Arafat assumed the reins of the PLO in 1967, in the wake of the June 1967 War in which Israel occupied Egyptian-held Gaza and the Jordanian-held West Bank. Following the war, the first leader of the PLO, Ahmad Al-Shukeiri, was deposed of his seat, having taken the blame for the Palestinians’ misfortune. Arafat emerged as the new leader of the PLO and would shift tactics to armed rebellion and resistance, joining other global insurgencies against colonialism and imperialism. Throughout the 1970s Arafat led the PLO in a resistance movement to transform the Palestinian cause into a global movement against imperialism. Under Arafat’s leadership, the PLO joined with resistance movements in Latin America and Asia and even in the United States.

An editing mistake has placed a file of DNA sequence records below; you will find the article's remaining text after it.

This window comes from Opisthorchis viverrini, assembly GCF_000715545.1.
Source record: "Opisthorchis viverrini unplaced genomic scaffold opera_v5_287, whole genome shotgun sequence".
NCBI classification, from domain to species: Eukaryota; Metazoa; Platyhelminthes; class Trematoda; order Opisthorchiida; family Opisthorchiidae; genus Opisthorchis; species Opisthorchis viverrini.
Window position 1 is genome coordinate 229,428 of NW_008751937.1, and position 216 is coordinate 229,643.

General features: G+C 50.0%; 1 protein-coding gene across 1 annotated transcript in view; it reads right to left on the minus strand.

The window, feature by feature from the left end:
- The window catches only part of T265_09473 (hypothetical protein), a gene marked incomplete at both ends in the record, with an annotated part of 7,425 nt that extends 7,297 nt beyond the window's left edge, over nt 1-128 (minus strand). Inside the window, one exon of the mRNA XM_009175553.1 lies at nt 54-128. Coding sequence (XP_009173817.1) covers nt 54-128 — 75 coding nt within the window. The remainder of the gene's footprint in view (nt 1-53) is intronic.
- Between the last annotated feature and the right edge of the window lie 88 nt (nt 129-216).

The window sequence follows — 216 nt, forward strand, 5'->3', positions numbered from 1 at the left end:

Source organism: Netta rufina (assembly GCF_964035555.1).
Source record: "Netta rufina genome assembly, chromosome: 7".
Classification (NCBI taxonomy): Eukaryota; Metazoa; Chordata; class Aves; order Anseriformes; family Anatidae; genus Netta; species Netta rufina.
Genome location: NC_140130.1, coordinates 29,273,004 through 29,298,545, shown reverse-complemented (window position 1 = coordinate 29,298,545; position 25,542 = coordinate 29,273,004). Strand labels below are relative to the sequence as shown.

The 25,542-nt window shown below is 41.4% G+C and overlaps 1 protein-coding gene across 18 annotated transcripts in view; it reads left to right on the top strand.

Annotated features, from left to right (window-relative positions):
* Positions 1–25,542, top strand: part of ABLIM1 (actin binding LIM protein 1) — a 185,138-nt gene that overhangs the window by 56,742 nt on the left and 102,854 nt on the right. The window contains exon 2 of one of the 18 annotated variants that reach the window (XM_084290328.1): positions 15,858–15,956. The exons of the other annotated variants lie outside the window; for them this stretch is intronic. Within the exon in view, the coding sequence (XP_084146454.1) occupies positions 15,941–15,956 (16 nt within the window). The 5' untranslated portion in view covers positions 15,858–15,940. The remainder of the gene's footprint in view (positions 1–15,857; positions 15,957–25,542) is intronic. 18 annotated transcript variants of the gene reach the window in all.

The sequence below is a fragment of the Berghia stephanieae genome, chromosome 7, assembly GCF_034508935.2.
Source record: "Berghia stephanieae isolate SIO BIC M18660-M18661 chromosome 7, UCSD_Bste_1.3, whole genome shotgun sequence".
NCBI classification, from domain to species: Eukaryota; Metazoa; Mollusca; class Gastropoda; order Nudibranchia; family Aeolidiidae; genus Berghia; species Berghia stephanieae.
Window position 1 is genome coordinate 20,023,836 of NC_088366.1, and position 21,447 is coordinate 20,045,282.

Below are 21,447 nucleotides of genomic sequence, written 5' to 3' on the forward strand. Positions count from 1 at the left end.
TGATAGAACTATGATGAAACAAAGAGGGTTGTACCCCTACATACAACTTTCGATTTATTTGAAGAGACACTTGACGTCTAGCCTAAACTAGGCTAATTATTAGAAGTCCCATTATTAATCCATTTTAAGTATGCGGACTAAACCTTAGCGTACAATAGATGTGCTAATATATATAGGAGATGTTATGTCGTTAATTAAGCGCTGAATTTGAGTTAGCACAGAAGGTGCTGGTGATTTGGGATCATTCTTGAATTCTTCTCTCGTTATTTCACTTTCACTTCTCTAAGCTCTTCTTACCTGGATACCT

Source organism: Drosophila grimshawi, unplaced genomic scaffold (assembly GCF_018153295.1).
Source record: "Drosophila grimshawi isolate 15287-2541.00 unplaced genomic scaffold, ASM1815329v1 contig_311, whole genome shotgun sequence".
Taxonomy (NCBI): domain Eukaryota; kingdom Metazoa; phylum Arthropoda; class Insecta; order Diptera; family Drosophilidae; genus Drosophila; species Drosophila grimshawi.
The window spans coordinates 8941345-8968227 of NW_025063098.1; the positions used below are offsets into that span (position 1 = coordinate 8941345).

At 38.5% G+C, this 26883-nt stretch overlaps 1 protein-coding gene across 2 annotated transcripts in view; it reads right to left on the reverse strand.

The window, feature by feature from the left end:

In my book, Geographies of Liberation: The Making of an Afro-Arab Political Imaginary, I demonstrate the important, yet often overlooked, linkages between the PLO and the Black Panther Party (BPP). The PLO published regular articles in the BPP newspaper, The Black Panther, in which they argued that the Palestinian struggle against imperialism was similar to the Black American struggle against racial capitalism in the United States. The PLO struggle resonated with the Panthers’ vision of a global social movement uniting communities struggling with shared forms of imperialism. They called this vision “intercommunalism.” According to the Panthers, the same powers were oppressing Black Americans and Palestinians, as well as colonized peoples across the globe.